I think there are the big things that keep you going and the small things. For me the big things are easy. I love ski racing. In the last two seasons I have honestly been blown away at how happy I have been. Just so happy to be doing what I love and to be successful. I am working to get back to that happiness. But when you look at such a long rehab road sometimes you need to be motivated by the little things. Some days the big things will get you out of bed and through the door but the little things keep you sane and get a smile on your face. This could be getting a new PR at my favorite upper body exercise, pull ups, or it could be the new cute outfit I plan to wear to the gym. It is also surrounding myself with good people that I genuinely want to go see, and who I trust to get me back, better than ever.

Breezy Skiing Olympics

In the same vein, what advice would you give to someone going through an extreme disappointment? Is there a quality or attitude of being a pro-athlete that our readers can also harness to move through challenging times? 

I think my attitude with recovery is to maximize whatever situation you are in. Oh you didn’t qualify for that championship? Use that time to train and up your game over the competition. Got hurt? Use that time to maximize your strength to come back stronger than ever. Look at your situation, find the parts that can make you better and get deep into those.

Also adversity provides the opportunity for change. We are creatures of habit. I firmly believe that it isn’t my ability to motivate myself, or work harder that makes me better, it’s just that I have habits deeply ingrained to act like a champion. I don’t have to motivate myself to go to the gym, I just go. I have the habits of working harder than everyone else so deeply ingrained that just doing the same as everyone else feels like slacking.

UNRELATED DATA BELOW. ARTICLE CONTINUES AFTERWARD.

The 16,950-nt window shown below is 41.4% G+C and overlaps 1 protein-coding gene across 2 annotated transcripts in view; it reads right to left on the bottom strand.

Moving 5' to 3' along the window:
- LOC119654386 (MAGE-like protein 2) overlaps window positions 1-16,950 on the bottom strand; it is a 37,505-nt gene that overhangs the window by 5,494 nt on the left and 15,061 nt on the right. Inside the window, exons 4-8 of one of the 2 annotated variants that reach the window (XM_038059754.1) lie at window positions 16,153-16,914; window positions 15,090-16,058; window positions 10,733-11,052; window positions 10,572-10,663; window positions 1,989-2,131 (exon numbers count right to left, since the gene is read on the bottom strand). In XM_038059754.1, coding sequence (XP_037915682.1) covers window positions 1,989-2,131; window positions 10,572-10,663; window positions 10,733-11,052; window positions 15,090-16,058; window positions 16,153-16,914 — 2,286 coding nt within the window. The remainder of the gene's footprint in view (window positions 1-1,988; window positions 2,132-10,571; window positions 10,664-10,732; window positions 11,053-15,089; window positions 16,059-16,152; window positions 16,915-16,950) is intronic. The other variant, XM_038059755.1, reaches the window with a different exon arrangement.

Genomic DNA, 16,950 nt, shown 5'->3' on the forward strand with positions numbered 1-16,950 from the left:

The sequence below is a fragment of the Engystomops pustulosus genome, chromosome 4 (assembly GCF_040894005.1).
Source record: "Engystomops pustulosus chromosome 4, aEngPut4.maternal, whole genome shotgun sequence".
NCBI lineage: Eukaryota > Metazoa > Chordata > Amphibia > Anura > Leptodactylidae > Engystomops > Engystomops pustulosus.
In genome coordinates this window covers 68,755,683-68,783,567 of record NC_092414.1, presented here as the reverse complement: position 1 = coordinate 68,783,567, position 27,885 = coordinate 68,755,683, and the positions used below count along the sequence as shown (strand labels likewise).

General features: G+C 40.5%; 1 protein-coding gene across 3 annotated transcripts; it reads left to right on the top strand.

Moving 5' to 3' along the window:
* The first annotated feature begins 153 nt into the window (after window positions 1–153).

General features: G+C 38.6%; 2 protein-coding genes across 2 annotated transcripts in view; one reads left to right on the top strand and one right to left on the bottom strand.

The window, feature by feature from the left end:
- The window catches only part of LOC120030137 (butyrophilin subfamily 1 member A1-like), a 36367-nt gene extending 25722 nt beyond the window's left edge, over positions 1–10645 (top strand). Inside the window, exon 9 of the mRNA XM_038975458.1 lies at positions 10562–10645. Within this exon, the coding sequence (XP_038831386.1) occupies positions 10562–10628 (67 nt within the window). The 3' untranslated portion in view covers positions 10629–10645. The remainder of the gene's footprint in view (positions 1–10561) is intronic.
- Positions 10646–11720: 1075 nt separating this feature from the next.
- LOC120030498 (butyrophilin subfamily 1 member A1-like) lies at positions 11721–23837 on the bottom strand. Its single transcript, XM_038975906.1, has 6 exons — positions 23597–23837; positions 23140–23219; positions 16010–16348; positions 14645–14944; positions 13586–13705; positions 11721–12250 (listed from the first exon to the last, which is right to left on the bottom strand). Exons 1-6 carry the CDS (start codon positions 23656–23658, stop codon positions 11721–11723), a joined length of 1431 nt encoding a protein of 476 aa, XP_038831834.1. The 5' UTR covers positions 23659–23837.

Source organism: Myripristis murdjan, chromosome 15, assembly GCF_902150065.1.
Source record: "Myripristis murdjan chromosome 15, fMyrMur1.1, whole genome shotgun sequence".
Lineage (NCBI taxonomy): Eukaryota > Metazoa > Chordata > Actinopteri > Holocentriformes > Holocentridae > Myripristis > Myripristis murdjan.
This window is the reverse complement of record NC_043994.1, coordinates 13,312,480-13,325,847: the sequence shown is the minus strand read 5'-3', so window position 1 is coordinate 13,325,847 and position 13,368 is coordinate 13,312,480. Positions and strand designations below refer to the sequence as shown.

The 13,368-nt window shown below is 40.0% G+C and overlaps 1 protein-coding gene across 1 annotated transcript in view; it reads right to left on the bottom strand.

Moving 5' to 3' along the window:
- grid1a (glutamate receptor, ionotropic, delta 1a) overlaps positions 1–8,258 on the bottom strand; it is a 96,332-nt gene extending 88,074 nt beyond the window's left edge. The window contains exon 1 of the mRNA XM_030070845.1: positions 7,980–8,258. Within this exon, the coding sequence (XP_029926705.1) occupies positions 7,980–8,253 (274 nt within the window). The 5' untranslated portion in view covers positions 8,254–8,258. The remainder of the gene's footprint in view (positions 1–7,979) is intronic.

Injury shakes up your entire world. And that change, if you let it, can help you make better habits. If you are going to rehab every day you can start going to the gym every day. If you are looking for a new job you can add take a class to your list of to dos. When the world around you changes, you change with it, change for the better.

Beyond training as a professional ski racer, why do you train?

I love using my body. I train to feel good, healthy and happy. Last summer I started doing a chill 30 minute spin on some of my ‘off’ days, because just moving makes me feel better than sitting around. I also am fiercely competitive, I also love to keep up with the Joneses. I ran 20 miles two summers ago because I thought it would be fun to do with my friend. Working out with friends—I just find it super stimulating.

What is your outlook for 2022?

2022 is looking like a hard year. I have at least 8 months of recovery ahead of me. But I am hoping to continue to work on myself and build myself back up for a great end of the year.
Breezy Johnson bande workout


Tell us what you appreciate about bande? What are your favorite modalities? What sets bande apart from other things you do to stay strong?

I love that Bande has live workouts. I too struggle to motivate myself to workout. But from a young age it was always, if you’re meeting someone, for practice, workout or whatever, you have to be there. Bande’s live workouts keep me from procrastinating. I love the Barre and boxing workouts but also the stretching and recovery sessions. I love the burn of the Barre and I always love anything boxing because I like the confidence of feeling like I can beat someone up. The stretching are particularly important because I often work hard, but I don’t give myself enough time for recovery and the stretching classes remind me to give myself some time for recovering.


“We’re trying to achieve incredible things”—but we’re also human. Watch top Winter Olympians talk about mental health and the process of staying healthy.

“I’m not coming back as a DJ - I’m coming back as a skier.” Watch Benjamin Alexander: Jamaica's first Olympic alpine skier; inspired by 'Cool Runnings'.